Wild about gardens
By Sue Ellen Ross Post-Tribune correspondent May 15, 2013 1:00PM
Claudia Wing of Dyer looks at the various native plants for sale during the 13th Annual Native Plant Sale held at Gibson Woods County Park in Hammond on Saturday May 4, 2013. | Charles Mitchell~For Sun-Times Media
With the onset of mild weather, those with green thumbs turn to their garden blueprints. Recently, many of them could be found browsing flowers, plants, shrubs and trees at the 13th annual Native Plant Sale at Gibson Woods.
Sponsored by the Wild Ones organization, the annual sale focuses on utilizing greenery indigenous to this area.
“I come here every year to add to my garden,” said Hammond resident Harriet Murphy as she looked among the various prairie grasses. “I’ve found so many benefits to using native plants that my entire garden and yard have items I’ve bought at this sale.”
Native plants have become very popular due to the fact that they are easy to care for with low maintenance. They attract butterflies and make for a very attractive display because many varieties are available. These plants also adapt well to the local environment, requiring less fertilizer and water than regular plants.
Wild Ones members greeted customers during the sale and offered planting advice.
A rule of thumb is to begin planting greenery around May 15, according to member Sherry Kubiak.
“People get the itch when the weather is nice. This is a little early to start planting, but people are buying today as they get their items ready for when they do begin,” she said.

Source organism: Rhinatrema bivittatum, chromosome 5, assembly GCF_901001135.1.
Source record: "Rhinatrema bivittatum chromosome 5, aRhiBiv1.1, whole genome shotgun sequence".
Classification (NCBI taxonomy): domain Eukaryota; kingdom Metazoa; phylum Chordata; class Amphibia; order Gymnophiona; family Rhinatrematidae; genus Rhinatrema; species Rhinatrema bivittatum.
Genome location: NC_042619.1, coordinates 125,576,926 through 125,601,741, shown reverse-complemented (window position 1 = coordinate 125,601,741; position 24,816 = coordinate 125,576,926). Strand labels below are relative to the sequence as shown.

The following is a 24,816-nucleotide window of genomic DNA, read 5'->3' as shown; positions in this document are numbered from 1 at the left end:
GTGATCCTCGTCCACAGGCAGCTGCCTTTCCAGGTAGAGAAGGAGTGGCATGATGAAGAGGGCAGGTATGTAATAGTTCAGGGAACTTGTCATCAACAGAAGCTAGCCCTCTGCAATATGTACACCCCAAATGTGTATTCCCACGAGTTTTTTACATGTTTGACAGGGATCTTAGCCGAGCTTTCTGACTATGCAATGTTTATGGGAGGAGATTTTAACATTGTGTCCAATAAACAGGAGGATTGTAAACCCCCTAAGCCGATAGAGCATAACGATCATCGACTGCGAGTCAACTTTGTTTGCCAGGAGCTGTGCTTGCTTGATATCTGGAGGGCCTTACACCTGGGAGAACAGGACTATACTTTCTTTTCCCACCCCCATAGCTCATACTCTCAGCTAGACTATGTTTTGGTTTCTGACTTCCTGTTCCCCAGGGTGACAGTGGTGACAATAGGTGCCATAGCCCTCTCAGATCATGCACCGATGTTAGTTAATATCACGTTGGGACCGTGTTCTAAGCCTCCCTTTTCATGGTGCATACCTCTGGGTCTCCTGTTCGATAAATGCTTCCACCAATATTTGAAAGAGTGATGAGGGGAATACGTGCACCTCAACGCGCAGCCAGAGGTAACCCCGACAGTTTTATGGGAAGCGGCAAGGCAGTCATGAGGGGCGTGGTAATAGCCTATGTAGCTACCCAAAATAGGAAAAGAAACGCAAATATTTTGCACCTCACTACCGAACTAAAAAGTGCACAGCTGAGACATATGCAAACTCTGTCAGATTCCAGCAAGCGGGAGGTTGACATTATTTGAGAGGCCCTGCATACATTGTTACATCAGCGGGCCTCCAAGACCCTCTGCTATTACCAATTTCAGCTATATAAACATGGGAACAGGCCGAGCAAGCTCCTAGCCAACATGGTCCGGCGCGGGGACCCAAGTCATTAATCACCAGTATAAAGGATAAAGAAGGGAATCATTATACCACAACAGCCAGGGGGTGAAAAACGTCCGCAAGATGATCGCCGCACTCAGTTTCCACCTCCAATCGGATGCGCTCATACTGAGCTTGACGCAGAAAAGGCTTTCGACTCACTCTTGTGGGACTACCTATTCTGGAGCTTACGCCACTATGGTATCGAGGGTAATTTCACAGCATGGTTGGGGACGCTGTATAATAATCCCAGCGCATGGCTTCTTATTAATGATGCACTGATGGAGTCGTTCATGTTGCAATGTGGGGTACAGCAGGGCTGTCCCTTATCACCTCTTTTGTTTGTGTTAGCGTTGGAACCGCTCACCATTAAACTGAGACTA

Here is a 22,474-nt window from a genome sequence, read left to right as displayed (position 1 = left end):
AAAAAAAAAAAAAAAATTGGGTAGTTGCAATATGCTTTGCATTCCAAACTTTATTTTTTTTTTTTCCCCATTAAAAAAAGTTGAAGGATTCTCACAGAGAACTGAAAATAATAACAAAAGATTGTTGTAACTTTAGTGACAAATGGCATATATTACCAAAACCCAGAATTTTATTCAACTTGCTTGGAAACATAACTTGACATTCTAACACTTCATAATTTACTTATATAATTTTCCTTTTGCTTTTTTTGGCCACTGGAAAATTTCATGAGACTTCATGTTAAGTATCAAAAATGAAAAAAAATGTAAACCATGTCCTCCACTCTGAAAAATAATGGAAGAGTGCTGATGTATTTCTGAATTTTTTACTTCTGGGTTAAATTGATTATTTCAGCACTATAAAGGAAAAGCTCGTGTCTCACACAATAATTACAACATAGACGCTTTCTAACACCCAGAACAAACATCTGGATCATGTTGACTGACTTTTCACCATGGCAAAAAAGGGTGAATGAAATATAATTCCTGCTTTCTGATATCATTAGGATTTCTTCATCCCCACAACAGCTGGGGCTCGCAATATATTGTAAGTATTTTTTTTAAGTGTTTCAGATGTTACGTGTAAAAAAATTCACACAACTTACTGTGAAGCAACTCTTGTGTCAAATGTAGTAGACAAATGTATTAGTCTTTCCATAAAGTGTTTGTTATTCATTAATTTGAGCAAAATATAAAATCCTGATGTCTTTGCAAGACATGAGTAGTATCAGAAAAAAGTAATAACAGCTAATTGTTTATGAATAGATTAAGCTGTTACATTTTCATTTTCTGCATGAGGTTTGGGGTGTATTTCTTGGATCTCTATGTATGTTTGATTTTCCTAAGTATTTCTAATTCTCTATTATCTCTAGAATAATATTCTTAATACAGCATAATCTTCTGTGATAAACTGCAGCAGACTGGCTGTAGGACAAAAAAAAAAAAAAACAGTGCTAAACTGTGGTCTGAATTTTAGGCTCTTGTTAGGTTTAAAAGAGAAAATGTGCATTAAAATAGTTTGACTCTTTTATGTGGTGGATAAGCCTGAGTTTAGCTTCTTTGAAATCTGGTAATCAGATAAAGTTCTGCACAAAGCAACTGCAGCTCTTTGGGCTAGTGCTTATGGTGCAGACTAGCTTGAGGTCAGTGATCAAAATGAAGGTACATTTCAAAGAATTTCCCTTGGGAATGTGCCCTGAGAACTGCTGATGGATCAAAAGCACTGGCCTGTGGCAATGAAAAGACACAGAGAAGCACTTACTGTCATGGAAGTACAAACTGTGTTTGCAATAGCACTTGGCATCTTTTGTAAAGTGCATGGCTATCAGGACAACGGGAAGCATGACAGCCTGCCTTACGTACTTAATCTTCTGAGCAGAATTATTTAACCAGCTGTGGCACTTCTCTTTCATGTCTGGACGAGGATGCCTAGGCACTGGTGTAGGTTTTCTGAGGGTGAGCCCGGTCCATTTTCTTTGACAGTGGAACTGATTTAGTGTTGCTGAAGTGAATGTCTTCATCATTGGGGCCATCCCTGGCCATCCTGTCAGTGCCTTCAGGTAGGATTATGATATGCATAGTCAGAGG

When choosing greenery items, gardeners should pay attention to more than just the pictures showing what it looks like in full bloom, Kubiak added.
“It’s important to note the amount of sun/shade needed, the type of soil, height of the plant, when exactly it blooms, and how long the blooms last,” she said. “Not all flowers bloom at the same time.”
An example is the Trillium Spring Ephemeral. It pops with color only at a certain time in spring, and lasts not more than two weeks. This popular flowering plant sold out one hour after the sale began.
Sisters Kathryn Garth and Katie Martin work together to map out their yards each spring, deciding what to add from the yearly Native Plant Sale.
The Merrillville women spent quite a bit of time looking over the trees and shrubbery. “These local sales are great for retirees like us,” Garth said. “Prices are right and we all could use some tips on how to make our yards look better.”
Martin agreed. “I took up gardening when I retired five years ago and there’s always something new to learn,” she said. “I can’t get enough of these native plants and shrubs.”
Gibson Woods Wild Ones is a local chapter of Wild Ones, Native Plants, Natural Landscapes. Developed in 2000, the volunteer group has helped educate people about the benefits of using native plants. Through chapter activities, guest speakers, and meetings, attendees have learned the many aspects of incorporating native plants into their own landscaping.
For more information about the Wild Ones organization, call 844-3188.